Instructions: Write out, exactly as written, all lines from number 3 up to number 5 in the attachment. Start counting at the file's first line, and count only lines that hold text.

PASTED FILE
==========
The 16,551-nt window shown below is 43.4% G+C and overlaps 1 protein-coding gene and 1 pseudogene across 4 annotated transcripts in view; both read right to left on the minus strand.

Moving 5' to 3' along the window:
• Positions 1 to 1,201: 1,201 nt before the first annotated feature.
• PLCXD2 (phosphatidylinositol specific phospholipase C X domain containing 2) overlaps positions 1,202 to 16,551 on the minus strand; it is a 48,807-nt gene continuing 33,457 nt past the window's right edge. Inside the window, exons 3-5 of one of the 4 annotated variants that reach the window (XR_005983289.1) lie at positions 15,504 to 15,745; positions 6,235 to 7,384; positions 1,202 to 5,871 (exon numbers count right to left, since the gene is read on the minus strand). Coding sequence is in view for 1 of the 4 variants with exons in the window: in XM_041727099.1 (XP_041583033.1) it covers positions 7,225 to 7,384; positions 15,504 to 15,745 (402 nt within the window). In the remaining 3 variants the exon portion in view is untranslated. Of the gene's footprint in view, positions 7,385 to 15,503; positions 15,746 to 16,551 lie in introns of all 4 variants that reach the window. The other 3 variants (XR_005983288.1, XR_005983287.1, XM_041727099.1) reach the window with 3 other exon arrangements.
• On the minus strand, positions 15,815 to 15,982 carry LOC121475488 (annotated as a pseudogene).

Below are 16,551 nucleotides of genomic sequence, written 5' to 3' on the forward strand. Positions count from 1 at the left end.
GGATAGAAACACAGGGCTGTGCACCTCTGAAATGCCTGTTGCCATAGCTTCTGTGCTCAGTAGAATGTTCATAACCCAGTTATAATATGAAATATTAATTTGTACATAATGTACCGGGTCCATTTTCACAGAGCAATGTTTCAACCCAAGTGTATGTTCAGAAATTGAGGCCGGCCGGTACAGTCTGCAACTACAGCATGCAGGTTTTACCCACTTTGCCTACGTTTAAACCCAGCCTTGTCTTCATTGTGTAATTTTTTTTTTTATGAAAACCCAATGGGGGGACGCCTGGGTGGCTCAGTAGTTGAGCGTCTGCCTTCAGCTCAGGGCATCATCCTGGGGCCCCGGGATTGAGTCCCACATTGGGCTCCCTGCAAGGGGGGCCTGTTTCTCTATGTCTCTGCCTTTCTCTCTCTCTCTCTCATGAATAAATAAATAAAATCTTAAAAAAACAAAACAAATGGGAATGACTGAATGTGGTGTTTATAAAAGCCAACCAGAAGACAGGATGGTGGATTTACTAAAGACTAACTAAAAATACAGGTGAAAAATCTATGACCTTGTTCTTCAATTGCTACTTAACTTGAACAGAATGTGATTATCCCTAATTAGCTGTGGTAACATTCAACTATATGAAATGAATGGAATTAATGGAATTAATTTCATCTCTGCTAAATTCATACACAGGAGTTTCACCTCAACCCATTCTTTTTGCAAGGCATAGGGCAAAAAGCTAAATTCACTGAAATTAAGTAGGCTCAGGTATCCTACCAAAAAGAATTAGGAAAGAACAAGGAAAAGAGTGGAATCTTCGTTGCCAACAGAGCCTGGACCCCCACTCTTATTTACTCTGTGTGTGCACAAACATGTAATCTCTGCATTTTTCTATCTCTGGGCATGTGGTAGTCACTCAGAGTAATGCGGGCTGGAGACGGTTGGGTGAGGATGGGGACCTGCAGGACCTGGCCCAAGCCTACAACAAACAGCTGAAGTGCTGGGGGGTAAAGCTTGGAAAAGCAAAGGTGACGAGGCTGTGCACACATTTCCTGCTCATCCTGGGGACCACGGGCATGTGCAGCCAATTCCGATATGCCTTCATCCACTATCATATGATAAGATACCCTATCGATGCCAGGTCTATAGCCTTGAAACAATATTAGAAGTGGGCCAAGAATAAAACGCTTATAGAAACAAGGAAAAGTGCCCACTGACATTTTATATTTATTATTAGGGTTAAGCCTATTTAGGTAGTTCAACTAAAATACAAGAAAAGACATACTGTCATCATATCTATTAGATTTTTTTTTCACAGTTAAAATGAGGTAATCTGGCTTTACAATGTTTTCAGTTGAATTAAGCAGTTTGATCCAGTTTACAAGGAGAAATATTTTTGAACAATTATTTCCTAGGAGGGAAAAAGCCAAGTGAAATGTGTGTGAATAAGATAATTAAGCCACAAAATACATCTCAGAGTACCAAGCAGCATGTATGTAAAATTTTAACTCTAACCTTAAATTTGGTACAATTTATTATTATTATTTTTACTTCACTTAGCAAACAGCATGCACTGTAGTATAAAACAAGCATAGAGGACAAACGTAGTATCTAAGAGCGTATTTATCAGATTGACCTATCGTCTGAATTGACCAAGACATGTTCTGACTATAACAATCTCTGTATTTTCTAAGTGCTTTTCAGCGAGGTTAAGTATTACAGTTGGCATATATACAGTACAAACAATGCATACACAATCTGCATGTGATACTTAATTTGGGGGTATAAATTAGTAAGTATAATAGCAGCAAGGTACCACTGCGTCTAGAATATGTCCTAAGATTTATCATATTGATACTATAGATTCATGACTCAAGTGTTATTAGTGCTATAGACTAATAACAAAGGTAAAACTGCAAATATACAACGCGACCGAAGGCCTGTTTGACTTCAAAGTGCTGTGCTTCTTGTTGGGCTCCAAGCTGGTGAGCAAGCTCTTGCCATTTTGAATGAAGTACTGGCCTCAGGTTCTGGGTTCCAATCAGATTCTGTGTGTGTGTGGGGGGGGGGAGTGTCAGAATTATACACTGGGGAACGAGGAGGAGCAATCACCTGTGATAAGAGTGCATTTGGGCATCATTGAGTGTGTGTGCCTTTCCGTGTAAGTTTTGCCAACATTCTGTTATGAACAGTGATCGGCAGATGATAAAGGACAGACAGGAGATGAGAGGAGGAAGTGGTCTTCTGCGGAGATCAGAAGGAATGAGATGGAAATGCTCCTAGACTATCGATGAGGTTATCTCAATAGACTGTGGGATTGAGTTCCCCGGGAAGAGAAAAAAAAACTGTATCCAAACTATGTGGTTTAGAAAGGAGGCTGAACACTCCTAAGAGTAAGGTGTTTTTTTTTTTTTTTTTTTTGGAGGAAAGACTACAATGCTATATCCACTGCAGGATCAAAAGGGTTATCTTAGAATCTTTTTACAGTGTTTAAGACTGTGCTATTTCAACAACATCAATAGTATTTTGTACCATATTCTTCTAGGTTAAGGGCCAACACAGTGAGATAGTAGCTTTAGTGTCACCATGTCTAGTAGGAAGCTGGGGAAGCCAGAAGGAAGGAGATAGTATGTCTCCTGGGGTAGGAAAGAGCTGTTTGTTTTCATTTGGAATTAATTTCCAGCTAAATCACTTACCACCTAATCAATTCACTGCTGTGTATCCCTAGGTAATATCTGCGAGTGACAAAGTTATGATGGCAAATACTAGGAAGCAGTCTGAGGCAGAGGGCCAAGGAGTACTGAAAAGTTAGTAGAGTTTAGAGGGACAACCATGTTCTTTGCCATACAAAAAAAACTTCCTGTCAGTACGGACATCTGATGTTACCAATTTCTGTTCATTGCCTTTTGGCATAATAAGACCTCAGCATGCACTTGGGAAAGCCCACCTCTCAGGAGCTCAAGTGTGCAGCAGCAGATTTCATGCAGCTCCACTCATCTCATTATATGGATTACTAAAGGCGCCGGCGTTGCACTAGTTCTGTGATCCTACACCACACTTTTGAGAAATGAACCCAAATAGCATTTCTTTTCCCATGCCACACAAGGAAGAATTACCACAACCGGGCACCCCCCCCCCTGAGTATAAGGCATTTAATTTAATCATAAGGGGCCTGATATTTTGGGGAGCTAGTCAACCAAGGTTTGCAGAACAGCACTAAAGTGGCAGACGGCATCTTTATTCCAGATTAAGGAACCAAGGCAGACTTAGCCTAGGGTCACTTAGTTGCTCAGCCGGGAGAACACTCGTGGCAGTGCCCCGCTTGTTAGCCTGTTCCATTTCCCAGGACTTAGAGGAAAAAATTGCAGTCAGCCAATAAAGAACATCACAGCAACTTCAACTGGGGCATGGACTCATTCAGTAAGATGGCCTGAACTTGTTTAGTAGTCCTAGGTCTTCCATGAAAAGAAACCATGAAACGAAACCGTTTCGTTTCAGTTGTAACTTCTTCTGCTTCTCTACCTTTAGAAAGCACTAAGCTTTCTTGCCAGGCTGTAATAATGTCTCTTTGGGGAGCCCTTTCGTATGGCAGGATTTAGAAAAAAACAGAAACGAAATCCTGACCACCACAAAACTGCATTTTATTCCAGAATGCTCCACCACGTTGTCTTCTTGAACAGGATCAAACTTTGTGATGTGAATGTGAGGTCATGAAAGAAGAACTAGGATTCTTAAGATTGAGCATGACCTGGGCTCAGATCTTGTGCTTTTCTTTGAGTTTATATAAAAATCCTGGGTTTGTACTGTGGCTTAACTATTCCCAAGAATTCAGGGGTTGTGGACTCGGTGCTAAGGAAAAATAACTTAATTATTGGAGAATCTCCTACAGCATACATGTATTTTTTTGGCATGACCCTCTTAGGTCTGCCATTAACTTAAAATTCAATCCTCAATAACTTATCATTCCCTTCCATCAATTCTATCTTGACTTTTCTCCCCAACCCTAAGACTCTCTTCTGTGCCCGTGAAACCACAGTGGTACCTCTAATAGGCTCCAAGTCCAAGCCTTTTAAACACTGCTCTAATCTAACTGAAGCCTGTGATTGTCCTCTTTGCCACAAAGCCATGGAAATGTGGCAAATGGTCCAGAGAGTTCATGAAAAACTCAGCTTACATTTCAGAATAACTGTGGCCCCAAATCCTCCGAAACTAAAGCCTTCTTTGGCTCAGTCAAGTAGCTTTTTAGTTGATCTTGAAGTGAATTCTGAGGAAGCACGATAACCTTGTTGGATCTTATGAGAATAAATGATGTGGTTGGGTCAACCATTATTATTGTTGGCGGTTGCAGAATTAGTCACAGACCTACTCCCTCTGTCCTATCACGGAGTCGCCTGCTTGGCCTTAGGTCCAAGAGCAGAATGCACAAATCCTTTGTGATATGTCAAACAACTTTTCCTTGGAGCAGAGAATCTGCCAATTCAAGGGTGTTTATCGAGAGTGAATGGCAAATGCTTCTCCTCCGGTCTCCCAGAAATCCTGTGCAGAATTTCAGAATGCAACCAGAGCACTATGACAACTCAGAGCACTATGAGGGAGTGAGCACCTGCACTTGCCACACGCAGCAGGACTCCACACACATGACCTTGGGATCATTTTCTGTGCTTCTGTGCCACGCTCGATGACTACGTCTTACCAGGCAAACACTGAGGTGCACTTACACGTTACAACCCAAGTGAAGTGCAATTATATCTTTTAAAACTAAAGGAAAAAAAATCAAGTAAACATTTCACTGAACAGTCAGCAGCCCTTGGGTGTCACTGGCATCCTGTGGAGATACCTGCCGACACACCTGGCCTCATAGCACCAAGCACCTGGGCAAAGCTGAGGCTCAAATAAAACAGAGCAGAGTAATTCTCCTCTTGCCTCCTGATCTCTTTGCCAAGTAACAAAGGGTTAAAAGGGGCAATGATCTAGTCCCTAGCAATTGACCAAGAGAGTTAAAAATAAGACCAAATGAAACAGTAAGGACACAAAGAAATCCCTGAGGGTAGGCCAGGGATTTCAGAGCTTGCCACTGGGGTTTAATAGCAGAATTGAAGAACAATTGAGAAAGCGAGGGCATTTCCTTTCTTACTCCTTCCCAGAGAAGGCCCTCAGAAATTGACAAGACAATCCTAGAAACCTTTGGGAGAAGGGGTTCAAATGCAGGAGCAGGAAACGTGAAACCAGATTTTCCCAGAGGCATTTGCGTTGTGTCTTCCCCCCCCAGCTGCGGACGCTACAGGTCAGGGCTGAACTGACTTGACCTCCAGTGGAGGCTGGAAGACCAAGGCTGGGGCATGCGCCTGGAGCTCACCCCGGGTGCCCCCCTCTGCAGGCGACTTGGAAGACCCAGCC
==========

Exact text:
• Positions 1 to 1,201: 1,201 nt before the first annotated feature.
• PLCXD2 (phosphatidylinositol specific phospholipase C X domain containing 2) overlaps positions 1,202 to 16,551 on the minus strand; it is a 48,807-nt gene continuing 33,457 nt past the window's right edge. Inside the window, exons 3-5 of one of the 4 annotated variants that reach the window (XR_005983289.1) lie at positions 15,504 to 15,745; positions 6,235 to 7,384; positions 1,202 to 5,871 (exon numbers count right to left, since the gene is read on the minus strand). Coding sequence is in view for 1 of the 4 variants with exons in the window: in XM_041727099.1 (XP_041583033.1) it covers positions 7,225 to 7,384; positions 15,504 to 15,745 (402 nt within the window). In the remaining 3 variants the exon portion in view is untranslated. Of the gene's footprint in view, positions 7,385 to 15,503; positions 15,746 to 16,551 lie in introns of all 4 variants that reach the window. The other 3 variants (XR_005983288.1, XR_005983287.1, XM_041727099.1) reach the window with 3 other exon arrangements.
• On the minus strand, positions 15,815 to 15,982 carry LOC121475488 (annotated as a pseudogene).